Plexa chased the flutterflea through the trees. Sunlight filtered through the leaves, but the canopy did nothing to stop the heat from reaching the forest floor. The colorful flutterflea, teal wings sparkling in the dappled sunlight, led Plexa in a winding path. It was difficult for one eye to track, so Plexa grew a second, aiding in their ability to avoid trees and thorn filled bushes in their pursuit.
It was a slow change at first, the heat building up in Plexa’s body. Organs shifted so the liquid inside could better absorb the excess heat from them. As their viscous fluids heated up, there was a new problem.
Plexa felt her membrane stiffen, the flexibility lost as it had to stretch due to bloating. The heat caused expansion, the liquid even threatening to turn into a gas. The pressure squeezed Plexa’s lungs, forcing them to stop, trying to catch their breath.
Panic set in, tentacles waving, letting out a trill call for help. It was Plexa’s worst enemy in the moment, worse than the heat threatening to make their insides expand unitl they exploded. Because if panic won, they would explode, but if they got a grip quickly enough, there was still time. Time before the heat and the pressure made the phenogland fail, time to prevent the painful and messy death.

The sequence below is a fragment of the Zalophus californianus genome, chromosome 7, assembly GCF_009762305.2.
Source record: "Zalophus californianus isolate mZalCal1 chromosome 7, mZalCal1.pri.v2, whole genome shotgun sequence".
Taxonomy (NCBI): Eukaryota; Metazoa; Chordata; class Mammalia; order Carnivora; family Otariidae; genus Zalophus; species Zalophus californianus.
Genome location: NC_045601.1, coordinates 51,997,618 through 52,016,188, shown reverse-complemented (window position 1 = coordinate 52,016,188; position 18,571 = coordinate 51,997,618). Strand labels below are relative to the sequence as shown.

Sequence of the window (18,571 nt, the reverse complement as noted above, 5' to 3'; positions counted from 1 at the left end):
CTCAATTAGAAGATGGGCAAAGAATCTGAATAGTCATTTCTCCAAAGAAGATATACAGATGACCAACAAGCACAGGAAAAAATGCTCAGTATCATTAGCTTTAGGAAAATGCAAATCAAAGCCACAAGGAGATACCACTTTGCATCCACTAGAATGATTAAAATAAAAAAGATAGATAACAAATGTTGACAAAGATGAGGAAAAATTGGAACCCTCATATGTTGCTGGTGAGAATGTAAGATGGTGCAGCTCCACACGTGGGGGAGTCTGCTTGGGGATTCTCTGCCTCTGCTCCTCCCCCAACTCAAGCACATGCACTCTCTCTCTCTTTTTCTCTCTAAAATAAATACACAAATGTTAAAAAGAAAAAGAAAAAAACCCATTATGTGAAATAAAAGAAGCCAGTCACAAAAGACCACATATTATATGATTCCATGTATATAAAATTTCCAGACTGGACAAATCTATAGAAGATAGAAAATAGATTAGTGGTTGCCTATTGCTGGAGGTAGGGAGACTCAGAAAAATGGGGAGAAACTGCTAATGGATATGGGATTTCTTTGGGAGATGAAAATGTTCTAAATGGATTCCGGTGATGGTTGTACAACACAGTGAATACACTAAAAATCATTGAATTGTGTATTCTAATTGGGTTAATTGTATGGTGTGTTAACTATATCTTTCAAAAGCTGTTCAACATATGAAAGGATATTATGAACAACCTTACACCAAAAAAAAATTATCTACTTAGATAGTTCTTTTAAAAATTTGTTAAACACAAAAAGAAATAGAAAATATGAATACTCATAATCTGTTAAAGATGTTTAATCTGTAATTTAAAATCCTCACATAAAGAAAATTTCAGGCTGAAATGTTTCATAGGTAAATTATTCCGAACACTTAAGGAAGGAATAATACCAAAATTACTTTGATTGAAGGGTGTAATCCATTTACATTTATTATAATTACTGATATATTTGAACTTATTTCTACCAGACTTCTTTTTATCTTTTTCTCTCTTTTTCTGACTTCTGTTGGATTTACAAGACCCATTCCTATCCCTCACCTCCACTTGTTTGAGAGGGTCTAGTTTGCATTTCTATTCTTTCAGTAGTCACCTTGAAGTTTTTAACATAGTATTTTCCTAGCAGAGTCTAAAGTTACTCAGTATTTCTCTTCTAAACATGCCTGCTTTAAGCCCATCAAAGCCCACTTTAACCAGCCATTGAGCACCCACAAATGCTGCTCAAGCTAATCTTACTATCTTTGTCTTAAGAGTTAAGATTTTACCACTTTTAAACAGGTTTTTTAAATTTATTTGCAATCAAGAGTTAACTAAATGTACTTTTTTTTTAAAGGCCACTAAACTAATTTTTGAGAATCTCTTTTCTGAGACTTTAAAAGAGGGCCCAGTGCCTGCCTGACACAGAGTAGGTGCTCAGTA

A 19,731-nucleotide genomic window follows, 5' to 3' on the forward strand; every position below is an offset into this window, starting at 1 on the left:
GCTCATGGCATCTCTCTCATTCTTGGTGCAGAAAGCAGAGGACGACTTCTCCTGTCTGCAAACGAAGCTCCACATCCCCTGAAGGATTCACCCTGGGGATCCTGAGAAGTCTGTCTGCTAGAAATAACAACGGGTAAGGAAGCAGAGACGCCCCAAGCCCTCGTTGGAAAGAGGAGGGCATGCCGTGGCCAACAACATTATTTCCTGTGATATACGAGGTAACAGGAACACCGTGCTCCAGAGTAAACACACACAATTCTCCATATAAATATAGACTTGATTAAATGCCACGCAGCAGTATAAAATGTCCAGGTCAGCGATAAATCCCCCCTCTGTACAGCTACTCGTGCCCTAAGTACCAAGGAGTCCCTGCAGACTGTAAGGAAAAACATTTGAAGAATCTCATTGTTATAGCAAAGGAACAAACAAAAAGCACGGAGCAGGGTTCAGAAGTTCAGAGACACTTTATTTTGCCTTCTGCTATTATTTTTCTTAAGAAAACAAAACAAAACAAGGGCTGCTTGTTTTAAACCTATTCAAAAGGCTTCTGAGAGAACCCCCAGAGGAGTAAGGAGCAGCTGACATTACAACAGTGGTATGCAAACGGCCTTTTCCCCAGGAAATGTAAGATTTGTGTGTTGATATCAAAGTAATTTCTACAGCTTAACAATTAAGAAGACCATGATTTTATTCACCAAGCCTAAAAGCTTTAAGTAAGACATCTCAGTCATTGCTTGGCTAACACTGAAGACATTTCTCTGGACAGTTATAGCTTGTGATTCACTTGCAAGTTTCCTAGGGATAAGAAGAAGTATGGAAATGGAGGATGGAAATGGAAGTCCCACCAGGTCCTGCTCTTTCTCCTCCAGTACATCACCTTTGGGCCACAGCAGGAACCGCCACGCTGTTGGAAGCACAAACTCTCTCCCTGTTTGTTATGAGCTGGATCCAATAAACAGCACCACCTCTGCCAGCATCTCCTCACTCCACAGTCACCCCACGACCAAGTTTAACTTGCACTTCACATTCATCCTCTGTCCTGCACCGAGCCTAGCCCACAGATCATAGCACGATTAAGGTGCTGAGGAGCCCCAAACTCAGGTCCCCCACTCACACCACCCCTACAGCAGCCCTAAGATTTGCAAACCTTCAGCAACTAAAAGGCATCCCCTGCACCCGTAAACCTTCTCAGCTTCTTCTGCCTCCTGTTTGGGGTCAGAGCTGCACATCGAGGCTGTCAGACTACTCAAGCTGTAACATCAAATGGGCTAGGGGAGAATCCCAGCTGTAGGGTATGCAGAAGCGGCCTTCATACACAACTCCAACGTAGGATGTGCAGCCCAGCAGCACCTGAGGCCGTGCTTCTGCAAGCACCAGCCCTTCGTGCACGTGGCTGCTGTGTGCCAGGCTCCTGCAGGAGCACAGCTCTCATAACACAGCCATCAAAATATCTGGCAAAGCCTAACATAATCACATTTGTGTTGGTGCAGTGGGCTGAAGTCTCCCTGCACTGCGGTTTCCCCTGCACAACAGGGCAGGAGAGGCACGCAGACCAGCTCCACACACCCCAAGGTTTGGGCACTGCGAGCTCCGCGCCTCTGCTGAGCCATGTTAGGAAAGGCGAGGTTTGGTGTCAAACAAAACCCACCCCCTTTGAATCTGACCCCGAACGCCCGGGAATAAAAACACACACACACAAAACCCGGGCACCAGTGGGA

A springbeetle hitting Plexa in the eye may have been painful, annoying, and honestly a little gross. But the shock of it was exactly what Plexa needed to think straight again. Flicking away the insect Plexa focused, first hardening their outer membrane, before solidifying their insides.
Once the threat of exploding was handled, Plexa could more calmly adjust their form to match the springbeetle in many ways; legs with so many joints they could coil up tightly and launch themselves far, eyes hunkered under a protruding hood that was a part of the silver, light and heat reflective exoskeleton, and the serrated mandibles used for tearing through the bamama brush leaves. Though Plexa was a lot larger than a springbeetle when their egg sibling Jatydid found them.
Jatydid had taken the form of a seven fingered slog, a hairy rodent with two prehensile tails. They inched across the forest floor to get closer to Plexa.
“Plexa.” Jatydid shook their head as Plexa slowly shrunk to a springbeetle’s usual size. “Let’s get you inside to cool off.” Holding out the longest of their seven fingers, Jatydid quietly repeated the lecture their parents had exasperatedly given Plexa at least a dozen times this summer alone.
Not that it would stick, not well at least. Plexa’s egg had been dropped, cracking open early. They were doomed to forget important things, struggle in school, and be frustrated they couldn’t remember their best friend’s names.
But every summer they always had the same excitement and wonder when chasing the first flutterflea they saw.
Word count: 480